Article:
Figure 1: Tryptophan fluorescence emission of OTf conjugated with various mole ratios of cbp (A) or PTX (B) recorded upon excitation at 285 nm. Fluorescence emission was recorded in solutions containing derivatives (at OTf-based concentration of 0.1 mg/ml), or drug alone (at concentration equivalent to its content in the respective preparation) in 25 mM Na-phosphate buffer (pH 7.4). Numbers (3, 7 and 15) indicate mole ratios of a drug to OTf in the conjugate. OTf, unconjugated OTf. The fluorescence of the drugs has no disturbance due to its negligible emission at the wavelength region of protein….
Binding of OTf to surface receptors on colon cancer cells
The binding of OTf to the surface receptors of HCT-116 cells was assessed by microscopic detection using anti-OTf antibody and anti-antibody tagged with fluorescent ligand. As shown in Figure 2, OTf bound to HCT-116 cells (Figure 2g) particularly the fluorescence was highly intense at the cell surface (solid arrows) and also appeared in the intracellular milieu (dotted arrows), confirming the ability of OTf to bind TfR and its internalization with TfR complex. The greatly high fluorescence intensity at the surface of HCT-116 cells (Figure 2g, solid arrows) agree with the observation that the level of TfR expression on cancer cells is several folds higher than on normal cells . Interestingly, conjugation of anticancer drug such as carboplatin (OTf-cbp3) did not affect the binding of OTf to TfR (Figure 2f). The lack of fluorescence signal on cells treated with OTf without anti-OTf antibody (Figure 2d, Δ1stIgG) indicates the reliable specificity of the assay. The results suggest that the TfR can be targeted by conjugation of anticancer drugs to OTf that is recognized by TfR on cancer cells.
Figure 2: Binding and internalization of OTf or OTf-cbp conjugate into HCT-116 cells. Observation was made under phase contrast (left panels) and fluorescence microscope (right panels). Cell treated without 1st IgG antibody was used as control for non-specific IgG interaction (A). The cells were incubated with OTf (B) or OTf-cbp3 conjugate (C) then after wash, OTf was detected by 1st IgG anti-OTf antibody flowed by Alexa Fluor 488-labeled 2nd antibody. (g) Fluorescent cells in (e) were magnified to enable visualization of the enhanced fluorescence at the cell membrane. Note OTf bind the surface of the cells (bold arrows) and also located into cells through endocytosis (broken arrows).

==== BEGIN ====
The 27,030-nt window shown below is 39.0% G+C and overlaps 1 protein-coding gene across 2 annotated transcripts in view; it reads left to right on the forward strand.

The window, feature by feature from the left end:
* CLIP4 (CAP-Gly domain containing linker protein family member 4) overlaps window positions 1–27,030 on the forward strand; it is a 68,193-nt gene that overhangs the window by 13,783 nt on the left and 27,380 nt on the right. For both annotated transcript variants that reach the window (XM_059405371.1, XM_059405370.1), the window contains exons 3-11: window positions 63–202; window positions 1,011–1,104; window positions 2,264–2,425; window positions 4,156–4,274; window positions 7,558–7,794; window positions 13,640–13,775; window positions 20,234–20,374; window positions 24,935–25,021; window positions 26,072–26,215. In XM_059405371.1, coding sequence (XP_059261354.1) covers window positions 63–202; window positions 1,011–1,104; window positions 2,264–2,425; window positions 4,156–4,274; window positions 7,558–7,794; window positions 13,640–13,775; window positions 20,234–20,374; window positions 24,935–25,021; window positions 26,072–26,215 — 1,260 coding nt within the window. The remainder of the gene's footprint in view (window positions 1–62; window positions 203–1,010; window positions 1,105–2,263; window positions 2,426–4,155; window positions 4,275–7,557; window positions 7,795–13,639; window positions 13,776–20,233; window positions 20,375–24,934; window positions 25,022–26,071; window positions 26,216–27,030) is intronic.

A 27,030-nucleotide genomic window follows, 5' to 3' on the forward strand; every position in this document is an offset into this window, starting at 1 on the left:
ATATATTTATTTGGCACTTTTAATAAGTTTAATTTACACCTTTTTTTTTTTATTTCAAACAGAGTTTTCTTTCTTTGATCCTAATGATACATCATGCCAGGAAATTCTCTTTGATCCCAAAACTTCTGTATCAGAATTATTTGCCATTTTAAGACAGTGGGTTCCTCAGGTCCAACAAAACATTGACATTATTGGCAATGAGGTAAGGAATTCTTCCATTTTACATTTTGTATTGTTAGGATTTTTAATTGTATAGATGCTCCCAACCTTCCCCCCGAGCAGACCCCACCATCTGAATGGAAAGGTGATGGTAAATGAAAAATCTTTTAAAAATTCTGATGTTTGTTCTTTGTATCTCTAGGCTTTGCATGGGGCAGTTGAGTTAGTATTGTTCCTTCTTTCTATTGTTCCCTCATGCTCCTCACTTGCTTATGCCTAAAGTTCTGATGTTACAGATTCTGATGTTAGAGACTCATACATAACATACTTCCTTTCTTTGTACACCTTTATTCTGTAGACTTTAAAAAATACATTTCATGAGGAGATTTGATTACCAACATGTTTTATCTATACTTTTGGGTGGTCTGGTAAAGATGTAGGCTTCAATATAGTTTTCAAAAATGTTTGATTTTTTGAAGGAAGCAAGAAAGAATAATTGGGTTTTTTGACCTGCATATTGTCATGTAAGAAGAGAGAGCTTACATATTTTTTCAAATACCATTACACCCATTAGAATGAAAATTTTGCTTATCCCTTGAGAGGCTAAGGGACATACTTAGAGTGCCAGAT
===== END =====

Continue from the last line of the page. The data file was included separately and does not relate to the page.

Anti-proliferative activity of the conjugates
The anti-proliferative activities of OTf-drug conjugates were tested against human colon carcinoma cells, HCT-116 (Figure 3) and human breast carcinoma cells, MCF-7 (Figure 4). The activity was expressed as proliferation index of OTf-drug conjugates as well as OTf and drug at concentration equivalent to their doses in the conjugates. In Figure 3, control OTf showed weak anti-proliferative activity against HCT-116, whereas it reduced proliferation to 87% relative to mock treated cells (Figure 3, OTf). The free cbp drug cbp-3 and cbp-7 showed weak anti-proliferative activities but cbp-15 exhibited strong activity (Figure 3A, cbp). The OTf-cbp conjugates were remarkably anti-proliferative whereas the low drug loaded conjugate (oc-3) completely ceased proliferation (Figure 3A). The OTf-cbp7 (oc-7) conjugate exhibited anti-proliferative activity similar to the free cbp15 (cbp-15), indicating that conjugation with OTf could cause two-fold decrease in the drug dose. The free PTX drug showed remarkable anti-proliferative activities against HCT-116 while the OTf-PTX conjugates showed higher potency (Figure 3B). The low loaded conjugate (op3) was much effective (Figure 3B).
Figure 3: Anti-proliferative activity of OTf-cbp (A) and OTf-PTX (B) conjugates against human colon carcinoma cells (HCT-116). Cells were treated by conjugates or their derivatives free OTf or drug (50 µg/ml) and incubated at 37 °C for 48 h. The CyQuant direct proliferation assay was performed in a fluoro-microplate by measuring fluorescence at excitation and emission of 480 nm and 535 nm, respectively. The data is presented as proliferation index calculated as described in Materials and Methods. Values shown represent the mean of two experiments from two parallel wells per sample in each experiment.
Figure 4: Anti-proliferative activity of OTf-cbp (A) and OTf-PTX (B) conjugates against human breast carcinoma cells (MCF-7). The assay was performed as described under Figure 3 Values shown represent the mean of two experiments from two parallel wells per sample in each experiment.